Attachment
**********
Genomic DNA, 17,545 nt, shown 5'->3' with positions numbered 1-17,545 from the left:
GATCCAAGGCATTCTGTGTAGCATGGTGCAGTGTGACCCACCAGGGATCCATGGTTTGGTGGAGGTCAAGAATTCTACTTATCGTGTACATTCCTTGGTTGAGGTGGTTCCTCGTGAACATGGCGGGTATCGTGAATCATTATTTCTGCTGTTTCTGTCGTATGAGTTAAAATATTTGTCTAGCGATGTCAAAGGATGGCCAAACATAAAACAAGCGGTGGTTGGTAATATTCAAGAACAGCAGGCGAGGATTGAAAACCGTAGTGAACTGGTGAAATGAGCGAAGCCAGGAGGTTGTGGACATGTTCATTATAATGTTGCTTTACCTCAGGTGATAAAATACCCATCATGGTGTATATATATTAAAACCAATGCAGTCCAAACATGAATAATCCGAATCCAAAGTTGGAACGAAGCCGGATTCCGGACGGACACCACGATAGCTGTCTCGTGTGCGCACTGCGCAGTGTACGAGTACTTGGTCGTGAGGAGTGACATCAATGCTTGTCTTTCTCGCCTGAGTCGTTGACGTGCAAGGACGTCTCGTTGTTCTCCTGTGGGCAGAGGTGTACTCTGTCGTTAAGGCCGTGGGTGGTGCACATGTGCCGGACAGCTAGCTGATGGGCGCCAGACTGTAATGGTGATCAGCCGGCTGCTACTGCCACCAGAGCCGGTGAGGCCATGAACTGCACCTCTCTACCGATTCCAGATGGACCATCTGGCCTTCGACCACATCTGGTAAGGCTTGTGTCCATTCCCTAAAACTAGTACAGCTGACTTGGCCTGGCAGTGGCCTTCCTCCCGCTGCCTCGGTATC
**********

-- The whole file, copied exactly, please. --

Genomic DNA, 17,545 nt, shown 5'->3' with positions numbered 1-17,545 from the left:
GATCCAAGGCATTCTGTGTAGCATGGTGCAGTGTGACCCACCAGGGATCCATGGTTTGGTGGAGGTCAAGAATTCTACTTATCGTGTACATTCCTTGGTTGAGGTGGTTCCTCGTGAACATGGCGGGTATCGTGAATCATTATTTCTGCTGTTTCTGTCGTATGAGTTAAAATATTTGTCTAGCGATGTCAAAGGATGGCCAAACATAAAACAAGCGGTGGTTGGTAATATTCAAGAACAGCAGGCGAGGATTGAAAACCGTAGTGAACTGGTGAAATGAGCGAAGCCAGGAGGTTGTGGACATGTTCATTATAATGTTGCTTTACCTCAGGTGATAAAATACCCATCATGGTGTATATATATTAAAACCAATGCAGTCCAAACATGAATAATCCGAATCCAAAGTTGGAACGAAGCCGGATTCCGGACGGACACCACGATAGCTGTCTCGTGTGCGCACTGCGCAGTGTACGAGTACTTGGTCGTGAGGAGTGACATCAATGCTTGTCTTTCTCGCCTGAGTCGTTGACGTGCAAGGACGTCTCGTTGTTCTCCTGTGGGCAGAGGTGTACTCTGTCGTTAAGGCCGTGGGTGGTGCACATGTGCCGGACAGCTAGCTGATGGGCGCCAGACTGTAATGGTGATCAGCCGGCTGCTACTGCCACCAGAGCCGGTGAGGCCATGAACTGCACCTCTCTACCGATTCCAGATGGACCATCTGGCCTTCGACCACATCTGGTAAGGCTTGTGTCCATTCCCTAAAACTAGTACAGCTGACTTGGCCTGGCAGTGGCCTTCCTCCCGCTGCCTCGGTATC